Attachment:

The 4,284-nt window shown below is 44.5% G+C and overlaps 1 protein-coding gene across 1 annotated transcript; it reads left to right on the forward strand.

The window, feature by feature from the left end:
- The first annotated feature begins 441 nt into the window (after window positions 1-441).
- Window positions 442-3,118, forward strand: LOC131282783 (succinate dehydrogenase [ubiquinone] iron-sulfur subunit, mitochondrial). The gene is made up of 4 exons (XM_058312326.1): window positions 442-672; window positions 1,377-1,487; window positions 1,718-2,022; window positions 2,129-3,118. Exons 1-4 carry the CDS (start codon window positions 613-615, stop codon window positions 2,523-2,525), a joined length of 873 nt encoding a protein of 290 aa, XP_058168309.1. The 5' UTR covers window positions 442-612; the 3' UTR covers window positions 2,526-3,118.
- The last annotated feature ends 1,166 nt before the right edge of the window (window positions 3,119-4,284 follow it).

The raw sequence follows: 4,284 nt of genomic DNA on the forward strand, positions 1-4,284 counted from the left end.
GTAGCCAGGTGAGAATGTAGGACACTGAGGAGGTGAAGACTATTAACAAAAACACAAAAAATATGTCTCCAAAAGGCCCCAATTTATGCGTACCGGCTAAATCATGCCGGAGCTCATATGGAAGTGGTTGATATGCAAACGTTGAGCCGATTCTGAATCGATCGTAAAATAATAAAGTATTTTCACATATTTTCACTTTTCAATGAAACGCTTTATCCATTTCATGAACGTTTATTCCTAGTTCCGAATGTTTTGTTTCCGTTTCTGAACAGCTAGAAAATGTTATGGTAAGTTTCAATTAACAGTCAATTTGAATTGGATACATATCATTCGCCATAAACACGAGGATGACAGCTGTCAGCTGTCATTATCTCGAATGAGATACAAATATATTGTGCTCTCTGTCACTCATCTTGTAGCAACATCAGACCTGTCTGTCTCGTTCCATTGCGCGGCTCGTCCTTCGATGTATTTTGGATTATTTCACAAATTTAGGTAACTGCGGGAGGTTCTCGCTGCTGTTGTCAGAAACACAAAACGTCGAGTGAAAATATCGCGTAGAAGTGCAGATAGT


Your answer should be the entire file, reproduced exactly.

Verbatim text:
The 4,284-nt window shown below is 44.5% G+C and overlaps 1 protein-coding gene across 1 annotated transcript; it reads left to right on the forward strand.

The window, feature by feature from the left end:
- The first annotated feature begins 441 nt into the window (after window positions 1-441).
- Window positions 442-3,118, forward strand: LOC131282783 (succinate dehydrogenase [ubiquinone] iron-sulfur subunit, mitochondrial). The gene is made up of 4 exons (XM_058312326.1): window positions 442-672; window positions 1,377-1,487; window positions 1,718-2,022; window positions 2,129-3,118. Exons 1-4 carry the CDS (start codon window positions 613-615, stop codon window positions 2,523-2,525), a joined length of 873 nt encoding a protein of 290 aa, XP_058168309.1. The 5' UTR covers window positions 442-612; the 3' UTR covers window positions 2,526-3,118.
- The last annotated feature ends 1,166 nt before the right edge of the window (window positions 3,119-4,284 follow it).

The raw sequence follows: 4,284 nt of genomic DNA on the forward strand, positions 1-4,284 counted from the left end.
GTAGCCAGGTGAGAATGTAGGACACTGAGGAGGTGAAGACTATTAACAAAAACACAAAAAATATGTCTCCAAAAGGCCCCAATTTATGCGTACCGGCTAAATCATGCCGGAGCTCATATGGAAGTGGTTGATATGCAAACGTTGAGCCGATTCTGAATCGATCGTAAAATAATAAAGTATTTTCACATATTTTCACTTTTCAATGAAACGCTTTATCCATTTCATGAACGTTTATTCCTAGTTCCGAATGTTTTGTTTCCGTTTCTGAACAGCTAGAAAATGTTATGGTAAGTTTCAATTAACAGTCAATTTGAATTGGATACATATCATTCGCCATAAACACGAGGATGACAGCTGTCAGCTGTCATTATCTCGAATGAGATACAAATATATTGTGCTCTCTGTCACTCATCTTGTAGCAACATCAGACCTGTCTGTCTCGTTCCATTGCGCGGCTCGTCCTTCGATGTATTTTGGATTATTTCACAAATTTAGGTAACTGCGGGAGGTTCTCGCTGCTGTTGTCAGAAACACAAAACGTCGAGTGAAAATATCGCGTAGAAGTGCAGATAGT